By Paul Hannon
New overseas investments by businesses around the world fell for the fourth-straight year in 2019 to their lowest level in almost a decade, pointing to a slowdown in globalization as the world-wide economy cooled.
The United Nations Conference on Trade and Development said foreign direct investment, or FDI, last year fell to $1.39 trillion from $1.41 trillion. The 1% drop puts global FDI at its lowest level since 2010, when many businesses shelved plans as they assessed the impact of the financial crisis. The U.N. expects to see little change in the flows this year.
The steady drop in overseas investment signals that globalization has decelerated. The 1980s saw many companies start international operations, sending jobs and activities abroad as globalization took off.
But a monthslong U.S.-China trade war, which subsided only last week, and the threat of further tariff disputes have raised questions about the reliability of the supply chains on which globalization depends. Government scrutiny of takeovers by foreign companies has also increased, with a sharper focus on the implications for national security and technological advantage.
Many economists say globalization provided a triple boost to global economic growth: locating production where labor is cheapest; supercharging competition; and disseminating new technologies and know-how across the world. But globalization's critics say the benefits of the process haven't been shared equally, with low-skilled workers in developed economies seeing their incomes stagnate.
Unctad said some foreign investments in 2019 reflected businesses adjusting to new tariffs by moving existing production to other locations, rather than expanding their overall capacity, suggesting the slowdown is more severe than the headline figures show.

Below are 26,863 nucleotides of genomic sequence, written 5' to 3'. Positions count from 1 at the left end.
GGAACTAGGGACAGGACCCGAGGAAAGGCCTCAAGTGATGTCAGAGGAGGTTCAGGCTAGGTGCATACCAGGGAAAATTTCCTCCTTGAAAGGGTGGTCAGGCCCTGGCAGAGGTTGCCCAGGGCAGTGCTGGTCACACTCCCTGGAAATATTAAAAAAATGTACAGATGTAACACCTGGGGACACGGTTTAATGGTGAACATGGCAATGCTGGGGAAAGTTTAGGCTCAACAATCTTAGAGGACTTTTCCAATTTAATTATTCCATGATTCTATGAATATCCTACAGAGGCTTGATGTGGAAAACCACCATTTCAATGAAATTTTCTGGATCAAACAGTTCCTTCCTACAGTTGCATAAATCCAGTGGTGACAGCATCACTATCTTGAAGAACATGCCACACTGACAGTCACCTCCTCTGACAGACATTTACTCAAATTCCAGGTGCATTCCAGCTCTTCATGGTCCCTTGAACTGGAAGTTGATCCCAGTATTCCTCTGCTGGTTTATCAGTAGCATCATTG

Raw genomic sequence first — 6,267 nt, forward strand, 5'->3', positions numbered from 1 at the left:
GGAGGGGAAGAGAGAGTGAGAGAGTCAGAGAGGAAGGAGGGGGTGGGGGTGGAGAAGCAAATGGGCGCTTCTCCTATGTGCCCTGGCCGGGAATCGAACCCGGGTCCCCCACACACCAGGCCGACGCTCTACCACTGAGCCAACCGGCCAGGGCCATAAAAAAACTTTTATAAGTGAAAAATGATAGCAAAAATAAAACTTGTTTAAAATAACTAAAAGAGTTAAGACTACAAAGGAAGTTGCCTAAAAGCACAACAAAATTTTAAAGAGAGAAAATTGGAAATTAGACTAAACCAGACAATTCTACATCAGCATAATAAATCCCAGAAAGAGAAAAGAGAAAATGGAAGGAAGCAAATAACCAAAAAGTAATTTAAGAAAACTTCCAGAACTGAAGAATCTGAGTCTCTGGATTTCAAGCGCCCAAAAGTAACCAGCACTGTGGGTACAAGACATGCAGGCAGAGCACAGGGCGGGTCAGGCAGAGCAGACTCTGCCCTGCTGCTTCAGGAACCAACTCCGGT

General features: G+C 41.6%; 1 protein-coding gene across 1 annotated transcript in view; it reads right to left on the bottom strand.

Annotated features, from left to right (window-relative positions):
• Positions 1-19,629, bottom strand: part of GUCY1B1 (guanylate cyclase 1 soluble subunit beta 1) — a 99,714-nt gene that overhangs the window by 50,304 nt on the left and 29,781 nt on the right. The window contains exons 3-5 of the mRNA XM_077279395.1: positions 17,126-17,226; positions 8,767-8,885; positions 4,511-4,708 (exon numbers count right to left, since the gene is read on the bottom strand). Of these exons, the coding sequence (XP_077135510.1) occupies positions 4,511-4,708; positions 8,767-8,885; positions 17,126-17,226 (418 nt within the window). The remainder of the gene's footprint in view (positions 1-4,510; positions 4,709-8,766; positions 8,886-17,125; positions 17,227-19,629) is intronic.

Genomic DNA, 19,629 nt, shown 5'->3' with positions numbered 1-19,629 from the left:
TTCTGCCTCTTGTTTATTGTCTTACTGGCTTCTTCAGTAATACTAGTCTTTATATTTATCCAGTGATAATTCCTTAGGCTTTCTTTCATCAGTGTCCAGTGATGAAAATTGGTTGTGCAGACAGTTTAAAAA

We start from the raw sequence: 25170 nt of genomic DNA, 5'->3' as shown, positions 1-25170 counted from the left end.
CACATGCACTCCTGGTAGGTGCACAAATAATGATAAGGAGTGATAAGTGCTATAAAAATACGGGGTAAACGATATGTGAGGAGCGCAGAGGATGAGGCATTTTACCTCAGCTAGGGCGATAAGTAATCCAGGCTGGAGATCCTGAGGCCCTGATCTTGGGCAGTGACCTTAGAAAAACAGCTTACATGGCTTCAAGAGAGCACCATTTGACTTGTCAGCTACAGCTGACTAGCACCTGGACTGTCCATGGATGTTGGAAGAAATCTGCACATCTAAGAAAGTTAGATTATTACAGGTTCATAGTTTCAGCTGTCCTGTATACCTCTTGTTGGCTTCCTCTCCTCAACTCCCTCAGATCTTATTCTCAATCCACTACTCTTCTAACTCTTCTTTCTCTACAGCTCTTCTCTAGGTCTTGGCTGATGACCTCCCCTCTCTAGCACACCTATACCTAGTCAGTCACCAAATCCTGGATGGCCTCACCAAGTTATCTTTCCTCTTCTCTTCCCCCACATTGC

"Overall, the current trend is more of investment diversion, rather than investment expansion," said James Zhan, director of Unctad's investment and enterprise division. "Multinationals are not significantly expanding their global operations, due to regulatory uncertainty and trade tensions. They are restructuring their global-value chains by relocating some segments for geopolitical-risk aversion."
Such dynamics were evident in Asia, where new foreign investment in China was flat from the previous year, while Hong Kong saw a sharp slowdown after months of protests related to its relationship with Beijing.
By contrast, foreign investment in southeast Asia surged by 19% to $177 billion, including a 42% rise in flows to Singapore, and a 12% increase in flows to Indonesia.
Unctad's figures show foreign investment in the U.S. was down slightly to $251 billion from $254 billion in 2018, but there were larger falls in flows to Europe, where foreign direct investment fell by 15% as the region's economy slowed and its growth prospects dimmed. That included a 6% drop in foreign investment in the U.K., where businesses were uncertain about the timing and terms of the country's planned departure form the European Union.
Despite a truce in the trade war between the U.S. and China, Unctad said it doesn't expect FDI to pick up strongly this year. It said that new projects announced by businesses during 2019 were down more than a fifth on the previous year.
"Looking ahead, I don't expect a significant increase in 2020 given the prospects for the global economy and geopolitics, nor do I expect a drastic decline as FDI has already been at its lowest level of the past decade, " said Mr. Zhan.
Write to Paul Hannon at firstname.lastname@example.org
(END) Dow Jones Newswires
January 20, 2020 08:14 ET (13:14 GMT)
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